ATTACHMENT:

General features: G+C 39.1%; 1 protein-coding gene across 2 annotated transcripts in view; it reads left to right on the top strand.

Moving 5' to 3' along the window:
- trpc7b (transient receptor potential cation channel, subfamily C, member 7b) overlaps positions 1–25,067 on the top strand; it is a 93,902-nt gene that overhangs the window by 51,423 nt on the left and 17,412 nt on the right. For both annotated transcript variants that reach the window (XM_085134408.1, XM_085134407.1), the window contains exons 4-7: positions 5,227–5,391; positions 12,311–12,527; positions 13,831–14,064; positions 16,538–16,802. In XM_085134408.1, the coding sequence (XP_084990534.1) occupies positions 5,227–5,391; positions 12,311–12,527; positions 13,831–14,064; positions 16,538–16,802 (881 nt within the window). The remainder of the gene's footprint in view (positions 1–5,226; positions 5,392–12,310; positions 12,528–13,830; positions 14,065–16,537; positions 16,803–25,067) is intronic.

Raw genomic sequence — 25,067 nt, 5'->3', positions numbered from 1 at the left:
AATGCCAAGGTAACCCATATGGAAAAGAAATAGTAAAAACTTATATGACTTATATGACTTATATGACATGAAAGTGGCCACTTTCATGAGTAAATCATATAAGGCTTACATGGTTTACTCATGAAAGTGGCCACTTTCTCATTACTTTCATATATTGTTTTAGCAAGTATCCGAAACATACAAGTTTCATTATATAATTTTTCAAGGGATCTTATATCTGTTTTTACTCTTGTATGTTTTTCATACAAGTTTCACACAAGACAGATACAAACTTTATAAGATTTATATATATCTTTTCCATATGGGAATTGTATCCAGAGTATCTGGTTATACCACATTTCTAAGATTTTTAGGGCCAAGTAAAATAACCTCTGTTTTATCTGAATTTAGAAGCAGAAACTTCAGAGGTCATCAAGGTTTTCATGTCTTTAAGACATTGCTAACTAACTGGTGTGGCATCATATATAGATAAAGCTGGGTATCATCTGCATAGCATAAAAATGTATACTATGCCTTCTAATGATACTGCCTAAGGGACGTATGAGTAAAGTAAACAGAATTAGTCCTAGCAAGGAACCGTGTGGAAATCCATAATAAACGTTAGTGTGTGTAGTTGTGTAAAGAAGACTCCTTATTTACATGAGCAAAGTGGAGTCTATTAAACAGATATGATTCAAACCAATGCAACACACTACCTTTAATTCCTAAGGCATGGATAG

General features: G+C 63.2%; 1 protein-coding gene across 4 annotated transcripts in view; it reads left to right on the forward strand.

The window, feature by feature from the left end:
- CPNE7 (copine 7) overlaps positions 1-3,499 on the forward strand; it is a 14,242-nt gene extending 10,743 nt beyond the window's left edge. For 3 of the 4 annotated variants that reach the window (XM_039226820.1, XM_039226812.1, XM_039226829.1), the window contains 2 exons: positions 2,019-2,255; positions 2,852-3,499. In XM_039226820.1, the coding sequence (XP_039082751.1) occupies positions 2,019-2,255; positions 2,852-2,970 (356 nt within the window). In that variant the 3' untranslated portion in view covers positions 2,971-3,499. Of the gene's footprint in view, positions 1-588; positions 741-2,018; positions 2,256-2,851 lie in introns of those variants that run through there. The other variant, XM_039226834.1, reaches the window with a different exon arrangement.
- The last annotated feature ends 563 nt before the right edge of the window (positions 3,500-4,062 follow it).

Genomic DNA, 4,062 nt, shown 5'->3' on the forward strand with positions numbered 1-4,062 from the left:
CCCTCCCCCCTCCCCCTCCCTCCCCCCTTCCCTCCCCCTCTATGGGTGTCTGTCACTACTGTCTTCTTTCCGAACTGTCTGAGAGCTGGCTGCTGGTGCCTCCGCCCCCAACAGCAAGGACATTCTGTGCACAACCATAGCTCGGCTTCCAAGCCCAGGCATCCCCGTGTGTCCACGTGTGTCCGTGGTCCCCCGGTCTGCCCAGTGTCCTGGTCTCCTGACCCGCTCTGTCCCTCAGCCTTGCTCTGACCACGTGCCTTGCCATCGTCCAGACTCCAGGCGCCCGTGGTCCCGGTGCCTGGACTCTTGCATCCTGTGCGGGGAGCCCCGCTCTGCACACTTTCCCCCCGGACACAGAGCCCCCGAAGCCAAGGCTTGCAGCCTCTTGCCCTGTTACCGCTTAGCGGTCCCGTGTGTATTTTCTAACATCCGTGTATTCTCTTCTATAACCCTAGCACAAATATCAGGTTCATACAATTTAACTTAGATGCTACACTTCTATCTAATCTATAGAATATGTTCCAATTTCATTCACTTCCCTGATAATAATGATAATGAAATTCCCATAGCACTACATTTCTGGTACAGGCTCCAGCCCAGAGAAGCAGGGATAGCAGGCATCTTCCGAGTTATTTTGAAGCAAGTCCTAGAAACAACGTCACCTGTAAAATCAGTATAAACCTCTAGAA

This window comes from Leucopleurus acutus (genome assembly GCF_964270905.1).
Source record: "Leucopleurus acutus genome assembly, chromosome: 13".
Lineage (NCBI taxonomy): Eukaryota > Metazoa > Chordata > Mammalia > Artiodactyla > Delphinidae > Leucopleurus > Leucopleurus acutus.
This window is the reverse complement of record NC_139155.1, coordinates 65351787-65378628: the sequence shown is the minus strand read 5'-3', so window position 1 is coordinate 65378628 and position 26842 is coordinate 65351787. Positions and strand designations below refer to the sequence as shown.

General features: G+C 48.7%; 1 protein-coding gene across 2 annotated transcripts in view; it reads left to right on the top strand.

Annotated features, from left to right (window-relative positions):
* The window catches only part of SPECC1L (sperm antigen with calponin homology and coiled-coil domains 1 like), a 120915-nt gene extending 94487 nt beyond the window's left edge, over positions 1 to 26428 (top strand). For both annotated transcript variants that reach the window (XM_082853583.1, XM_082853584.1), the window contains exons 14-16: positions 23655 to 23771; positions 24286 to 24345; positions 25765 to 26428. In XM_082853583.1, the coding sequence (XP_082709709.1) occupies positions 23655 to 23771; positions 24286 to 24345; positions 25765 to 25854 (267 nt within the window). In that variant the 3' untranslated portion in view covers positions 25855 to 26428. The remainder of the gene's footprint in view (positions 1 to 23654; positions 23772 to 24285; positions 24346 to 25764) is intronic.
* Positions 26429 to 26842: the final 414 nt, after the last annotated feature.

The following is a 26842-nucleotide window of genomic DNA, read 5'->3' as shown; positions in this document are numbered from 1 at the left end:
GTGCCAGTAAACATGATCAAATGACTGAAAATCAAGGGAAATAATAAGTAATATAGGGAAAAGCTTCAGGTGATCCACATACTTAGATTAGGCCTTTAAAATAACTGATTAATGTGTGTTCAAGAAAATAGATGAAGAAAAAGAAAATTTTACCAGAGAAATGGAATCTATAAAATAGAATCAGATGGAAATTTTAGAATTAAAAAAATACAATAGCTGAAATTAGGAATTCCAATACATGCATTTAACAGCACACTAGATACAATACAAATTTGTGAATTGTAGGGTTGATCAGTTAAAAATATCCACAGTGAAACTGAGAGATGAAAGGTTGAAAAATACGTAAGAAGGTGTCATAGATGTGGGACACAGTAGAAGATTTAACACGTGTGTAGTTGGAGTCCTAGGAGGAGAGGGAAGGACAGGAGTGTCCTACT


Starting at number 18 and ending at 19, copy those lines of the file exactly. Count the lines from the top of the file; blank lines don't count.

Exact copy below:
* The window catches only part of SPECC1L (sperm antigen with calponin homology and coiled-coil domains 1 like), a 120915-nt gene extending 94487 nt beyond the window's left edge, over positions 1 to 26428 (top strand). For both annotated transcript variants that reach the window (XM_082853583.1, XM_082853584.1), the window contains exons 14-16: positions 23655 to 23771; positions 24286 to 24345; positions 25765 to 26428. In XM_082853583.1, the coding sequence (XP_082709709.1) occupies positions 23655 to 23771; positions 24286 to 24345; positions 25765 to 25854 (267 nt within the window). In that variant the 3' untranslated portion in view covers positions 25855 to 26428. The remainder of the gene's footprint in view (positions 1 to 23654; positions 23772 to 24285; positions 24346 to 25764) is intronic.
* Positions 26429 to 26842: the final 414 nt, after the last annotated feature.